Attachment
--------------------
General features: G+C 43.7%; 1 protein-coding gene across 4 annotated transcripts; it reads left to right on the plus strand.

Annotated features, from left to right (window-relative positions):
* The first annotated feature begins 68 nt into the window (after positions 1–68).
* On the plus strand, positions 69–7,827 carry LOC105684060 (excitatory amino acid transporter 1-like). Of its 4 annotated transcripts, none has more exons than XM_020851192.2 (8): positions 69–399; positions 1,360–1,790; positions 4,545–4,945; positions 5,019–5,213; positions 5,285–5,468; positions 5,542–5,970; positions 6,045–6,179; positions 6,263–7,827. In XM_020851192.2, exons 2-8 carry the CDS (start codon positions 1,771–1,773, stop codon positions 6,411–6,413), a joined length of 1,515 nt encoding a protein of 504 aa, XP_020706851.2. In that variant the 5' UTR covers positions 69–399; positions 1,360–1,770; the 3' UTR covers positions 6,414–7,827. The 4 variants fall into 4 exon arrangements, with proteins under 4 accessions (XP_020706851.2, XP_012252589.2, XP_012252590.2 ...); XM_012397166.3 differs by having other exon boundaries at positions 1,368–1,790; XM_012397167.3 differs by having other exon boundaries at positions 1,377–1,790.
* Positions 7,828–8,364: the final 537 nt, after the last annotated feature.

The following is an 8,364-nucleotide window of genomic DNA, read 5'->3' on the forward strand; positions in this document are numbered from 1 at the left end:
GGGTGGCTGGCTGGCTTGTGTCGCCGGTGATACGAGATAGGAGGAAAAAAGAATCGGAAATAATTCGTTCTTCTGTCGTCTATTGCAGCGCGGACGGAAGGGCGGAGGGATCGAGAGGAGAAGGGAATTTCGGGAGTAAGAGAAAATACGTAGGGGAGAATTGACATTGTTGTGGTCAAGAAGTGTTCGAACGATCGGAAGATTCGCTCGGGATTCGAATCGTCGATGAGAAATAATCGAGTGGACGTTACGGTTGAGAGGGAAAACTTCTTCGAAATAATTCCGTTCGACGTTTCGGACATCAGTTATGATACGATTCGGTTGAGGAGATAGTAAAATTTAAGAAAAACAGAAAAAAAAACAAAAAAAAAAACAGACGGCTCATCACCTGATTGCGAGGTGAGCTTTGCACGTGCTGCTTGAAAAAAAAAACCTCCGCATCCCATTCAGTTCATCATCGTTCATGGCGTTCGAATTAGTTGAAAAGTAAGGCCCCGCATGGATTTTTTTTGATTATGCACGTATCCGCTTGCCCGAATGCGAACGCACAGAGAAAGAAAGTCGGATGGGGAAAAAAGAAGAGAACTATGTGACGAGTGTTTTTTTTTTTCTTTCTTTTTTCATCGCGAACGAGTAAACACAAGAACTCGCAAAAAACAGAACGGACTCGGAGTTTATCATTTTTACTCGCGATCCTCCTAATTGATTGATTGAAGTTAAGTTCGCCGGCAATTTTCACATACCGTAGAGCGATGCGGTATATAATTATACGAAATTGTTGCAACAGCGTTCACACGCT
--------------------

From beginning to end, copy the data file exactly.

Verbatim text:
General features: G+C 43.7%; 1 protein-coding gene across 4 annotated transcripts; it reads left to right on the plus strand.

Annotated features, from left to right (window-relative positions):
* The first annotated feature begins 68 nt into the window (after positions 1–68).
* On the plus strand, positions 69–7,827 carry LOC105684060 (excitatory amino acid transporter 1-like). Of its 4 annotated transcripts, none has more exons than XM_020851192.2 (8): positions 69–399; positions 1,360–1,790; positions 4,545–4,945; positions 5,019–5,213; positions 5,285–5,468; positions 5,542–5,970; positions 6,045–6,179; positions 6,263–7,827. In XM_020851192.2, exons 2-8 carry the CDS (start codon positions 1,771–1,773, stop codon positions 6,411–6,413), a joined length of 1,515 nt encoding a protein of 504 aa, XP_020706851.2. In that variant the 5' UTR covers positions 69–399; positions 1,360–1,770; the 3' UTR covers positions 6,414–7,827. The 4 variants fall into 4 exon arrangements, with proteins under 4 accessions (XP_020706851.2, XP_012252589.2, XP_012252590.2 ...); XM_012397166.3 differs by having other exon boundaries at positions 1,368–1,790; XM_012397167.3 differs by having other exon boundaries at positions 1,377–1,790.
* Positions 7,828–8,364: the final 537 nt, after the last annotated feature.

The following is an 8,364-nucleotide window of genomic DNA, read 5'->3' on the forward strand; positions in this document are numbered from 1 at the left end:
GGGTGGCTGGCTGGCTTGTGTCGCCGGTGATACGAGATAGGAGGAAAAAAGAATCGGAAATAATTCGTTCTTCTGTCGTCTATTGCAGCGCGGACGGAAGGGCGGAGGGATCGAGAGGAGAAGGGAATTTCGGGAGTAAGAGAAAATACGTAGGGGAGAATTGACATTGTTGTGGTCAAGAAGTGTTCGAACGATCGGAAGATTCGCTCGGGATTCGAATCGTCGATGAGAAATAATCGAGTGGACGTTACGGTTGAGAGGGAAAACTTCTTCGAAATAATTCCGTTCGACGTTTCGGACATCAGTTATGATACGATTCGGTTGAGGAGATAGTAAAATTTAAGAAAAACAGAAAAAAAAACAAAAAAAAAAACAGACGGCTCATCACCTGATTGCGAGGTGAGCTTTGCACGTGCTGCTTGAAAAAAAAAACCTCCGCATCCCATTCAGTTCATCATCGTTCATGGCGTTCGAATTAGTTGAAAAGTAAGGCCCCGCATGGATTTTTTTTGATTATGCACGTATCCGCTTGCCCGAATGCGAACGCACAGAGAAAGAAAGTCGGATGGGGAAAAAAGAAGAGAACTATGTGACGAGTGTTTTTTTTTTTCTTTCTTTTTTCATCGCGAACGAGTAAACACAAGAACTCGCAAAAAACAGAACGGACTCGGAGTTTATCATTTTTACTCGCGATCCTCCTAATTGATTGATTGAAGTTAAGTTCGCCGGCAATTTTCACATACCGTAGAGCGATGCGGTATATAATTATACGAAATTGTTGCAACAGCGTTCACACGCT